Trident and the Nuclear Non Proliferation Treaty

Speaking Edinburgh University Labour Club at Teviot Row House, Potterrow, at 1pm today, Gavin Strang MP said:

‘I assume that virtually nobody in this audience is old enough to remember the Cold War, and it is perhaps hard for the current generation of students to understand that my generation were living under a constant threat of nuclear annihilation.

‘I was a student here at the time of the Cuban Missile Crisis, and there was a real sense of foreboding. At that time the prospect of 15, 20 or 25 nations acquiring nuclear weapons – and still more wanting to join them – was all too real. And clearly, the more states that have nuclear weapons, the more likely it is that a nuclear weapon would be used – with awful consequences.

‘It was in this climate that the Non-Proliferation Treaty (NPT) was agreed – a deal between those states with nuclear weapons and those without. Non-nuclear states promise not to obtain nuclear weapons, in return for which the nuclear weapons states give them the commitment to disarm, and assistance with the peaceful use of nuclear energy.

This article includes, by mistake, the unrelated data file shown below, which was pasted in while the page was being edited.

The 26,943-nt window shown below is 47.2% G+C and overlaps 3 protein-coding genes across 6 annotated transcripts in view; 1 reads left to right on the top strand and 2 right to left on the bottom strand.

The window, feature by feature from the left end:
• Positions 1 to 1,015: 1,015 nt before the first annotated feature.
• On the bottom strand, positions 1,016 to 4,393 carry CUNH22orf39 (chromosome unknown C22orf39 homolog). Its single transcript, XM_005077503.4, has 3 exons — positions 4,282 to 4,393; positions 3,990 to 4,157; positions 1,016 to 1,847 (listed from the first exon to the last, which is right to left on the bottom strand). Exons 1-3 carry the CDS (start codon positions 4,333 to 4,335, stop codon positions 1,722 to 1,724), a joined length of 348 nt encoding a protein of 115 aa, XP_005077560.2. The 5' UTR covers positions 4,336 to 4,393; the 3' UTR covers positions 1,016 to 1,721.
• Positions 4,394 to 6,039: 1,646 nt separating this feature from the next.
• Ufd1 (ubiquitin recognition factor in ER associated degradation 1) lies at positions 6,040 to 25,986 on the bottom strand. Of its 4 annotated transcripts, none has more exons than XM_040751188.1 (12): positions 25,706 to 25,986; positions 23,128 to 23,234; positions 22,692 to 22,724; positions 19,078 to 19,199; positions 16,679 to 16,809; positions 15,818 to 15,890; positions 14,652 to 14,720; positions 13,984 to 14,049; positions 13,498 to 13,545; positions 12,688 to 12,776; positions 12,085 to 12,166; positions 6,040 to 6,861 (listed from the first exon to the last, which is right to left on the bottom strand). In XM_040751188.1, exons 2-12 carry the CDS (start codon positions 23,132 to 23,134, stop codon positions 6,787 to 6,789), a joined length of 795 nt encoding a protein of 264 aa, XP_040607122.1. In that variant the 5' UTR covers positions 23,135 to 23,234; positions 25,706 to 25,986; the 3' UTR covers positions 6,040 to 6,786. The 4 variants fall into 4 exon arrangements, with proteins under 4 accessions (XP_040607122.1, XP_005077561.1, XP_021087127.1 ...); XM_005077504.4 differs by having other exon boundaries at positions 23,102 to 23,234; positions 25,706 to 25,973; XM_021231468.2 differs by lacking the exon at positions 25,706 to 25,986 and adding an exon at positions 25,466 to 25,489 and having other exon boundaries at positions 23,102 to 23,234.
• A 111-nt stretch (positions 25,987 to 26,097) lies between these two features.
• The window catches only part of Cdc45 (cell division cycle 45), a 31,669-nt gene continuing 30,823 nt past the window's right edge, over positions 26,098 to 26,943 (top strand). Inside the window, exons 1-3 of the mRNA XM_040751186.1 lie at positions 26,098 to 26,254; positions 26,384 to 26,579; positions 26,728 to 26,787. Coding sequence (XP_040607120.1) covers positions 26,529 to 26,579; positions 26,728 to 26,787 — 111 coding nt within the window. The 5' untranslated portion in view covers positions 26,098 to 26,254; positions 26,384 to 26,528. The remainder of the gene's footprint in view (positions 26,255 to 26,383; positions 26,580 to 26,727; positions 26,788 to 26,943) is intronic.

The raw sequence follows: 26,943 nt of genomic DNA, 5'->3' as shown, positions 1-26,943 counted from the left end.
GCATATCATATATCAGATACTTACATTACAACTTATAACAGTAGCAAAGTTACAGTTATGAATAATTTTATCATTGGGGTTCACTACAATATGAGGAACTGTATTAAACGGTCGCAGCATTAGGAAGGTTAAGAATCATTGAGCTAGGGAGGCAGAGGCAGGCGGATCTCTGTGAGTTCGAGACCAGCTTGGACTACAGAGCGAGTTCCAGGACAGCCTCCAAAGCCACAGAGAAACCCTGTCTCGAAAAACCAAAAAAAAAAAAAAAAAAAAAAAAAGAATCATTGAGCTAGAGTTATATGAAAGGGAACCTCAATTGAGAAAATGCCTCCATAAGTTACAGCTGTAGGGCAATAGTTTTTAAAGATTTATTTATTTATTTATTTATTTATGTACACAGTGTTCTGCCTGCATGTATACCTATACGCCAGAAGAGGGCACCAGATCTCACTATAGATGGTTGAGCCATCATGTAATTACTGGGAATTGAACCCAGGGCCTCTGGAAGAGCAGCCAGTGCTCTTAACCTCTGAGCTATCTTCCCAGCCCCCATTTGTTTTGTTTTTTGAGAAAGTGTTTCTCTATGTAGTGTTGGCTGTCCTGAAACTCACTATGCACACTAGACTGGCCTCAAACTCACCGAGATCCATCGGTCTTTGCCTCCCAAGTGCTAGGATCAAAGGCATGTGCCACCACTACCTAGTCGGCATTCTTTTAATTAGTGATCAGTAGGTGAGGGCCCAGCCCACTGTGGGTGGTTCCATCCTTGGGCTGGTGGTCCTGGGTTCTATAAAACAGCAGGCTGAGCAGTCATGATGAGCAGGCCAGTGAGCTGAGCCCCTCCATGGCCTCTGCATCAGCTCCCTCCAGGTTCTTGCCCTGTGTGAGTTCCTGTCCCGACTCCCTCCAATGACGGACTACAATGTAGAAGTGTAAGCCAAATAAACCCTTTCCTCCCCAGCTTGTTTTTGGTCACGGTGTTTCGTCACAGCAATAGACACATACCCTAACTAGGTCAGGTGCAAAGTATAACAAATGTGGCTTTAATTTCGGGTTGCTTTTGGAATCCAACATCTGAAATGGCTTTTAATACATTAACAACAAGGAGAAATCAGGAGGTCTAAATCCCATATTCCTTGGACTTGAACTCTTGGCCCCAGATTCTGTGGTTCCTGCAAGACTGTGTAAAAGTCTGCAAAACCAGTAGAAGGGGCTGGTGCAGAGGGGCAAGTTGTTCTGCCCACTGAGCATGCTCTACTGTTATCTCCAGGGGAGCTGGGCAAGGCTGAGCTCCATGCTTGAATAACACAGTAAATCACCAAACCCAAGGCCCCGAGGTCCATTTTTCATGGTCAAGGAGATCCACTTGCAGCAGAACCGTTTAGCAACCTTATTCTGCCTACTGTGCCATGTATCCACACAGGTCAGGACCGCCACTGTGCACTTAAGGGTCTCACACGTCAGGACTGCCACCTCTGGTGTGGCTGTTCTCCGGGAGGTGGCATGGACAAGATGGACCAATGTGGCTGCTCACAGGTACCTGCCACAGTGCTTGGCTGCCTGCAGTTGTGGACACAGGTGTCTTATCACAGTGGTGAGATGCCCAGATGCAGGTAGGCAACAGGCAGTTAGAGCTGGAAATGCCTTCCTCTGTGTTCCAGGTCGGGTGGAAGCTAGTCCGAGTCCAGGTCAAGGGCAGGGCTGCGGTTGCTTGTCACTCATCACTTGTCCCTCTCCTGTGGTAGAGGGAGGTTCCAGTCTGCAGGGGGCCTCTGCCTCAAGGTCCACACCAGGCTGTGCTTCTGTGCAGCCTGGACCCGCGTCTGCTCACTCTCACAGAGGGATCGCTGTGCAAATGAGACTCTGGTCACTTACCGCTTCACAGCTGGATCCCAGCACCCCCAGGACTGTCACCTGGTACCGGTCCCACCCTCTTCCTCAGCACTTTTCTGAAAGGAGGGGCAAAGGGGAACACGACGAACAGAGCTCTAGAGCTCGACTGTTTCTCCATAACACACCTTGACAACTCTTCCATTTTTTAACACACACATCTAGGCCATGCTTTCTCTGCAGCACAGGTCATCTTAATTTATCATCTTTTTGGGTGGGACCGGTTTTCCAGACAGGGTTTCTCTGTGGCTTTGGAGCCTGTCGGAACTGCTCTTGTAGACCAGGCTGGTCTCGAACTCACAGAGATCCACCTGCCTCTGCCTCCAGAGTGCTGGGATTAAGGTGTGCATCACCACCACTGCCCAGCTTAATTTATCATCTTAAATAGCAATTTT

‘The NPT is central to the world’s defences against nuclear proliferation. Without the NPT the world would have become a much more dangerous place much sooner.

‘But technology and the international climate evolve and change – and so must the NPT if it is to continue to protect us.

‘In the last five years, Libya and North Korea announced secret nuclear weapons programmes, North Korea claimed that it had manufactured nuclear arms, the International Atomic Energy Agency found undeclared uranium enrichment activity in Iran, and the AQ Khan trafficking network was exposed.

‘There is universal agreement that the NPT must be strengthened to reflect the political, logistical and technical challenges of our times.

‘There were two key opportunities this year – the 5-yearly NPT review conference in May and the Millenium Review Summit in September – but the talks failed. The world ‘allowed posturing to get in the way of results’, as UN Secretary General Kofi Annan put it.

‘As I have said, the NPT is a deal between those states with nuclear weapons and those without – and the non-nuclear weapons states rightly resent the lack of disarmament by those of us with nuclear weapons.

‘As a nuclear weapons state, Britain has a duty to meet our own side of the NPT deal. Trident is Britain’s nuclear weapons system, and will be operational until 2024. Because of the long lead time between deciding to build a system and it becoming operational – Trident took 14 years – the British Government has said that it will take the decision on replacing Trident in the course of this Parliament.

‘It is clear to me that a decision to replace Trident would further undermine Britain’s case for stronger non-proliferation measures, and would be seen as yet more evidence that those countries who had nuclear weapons at the start of the NPT are not prepared to deliver on our side of the bargain.’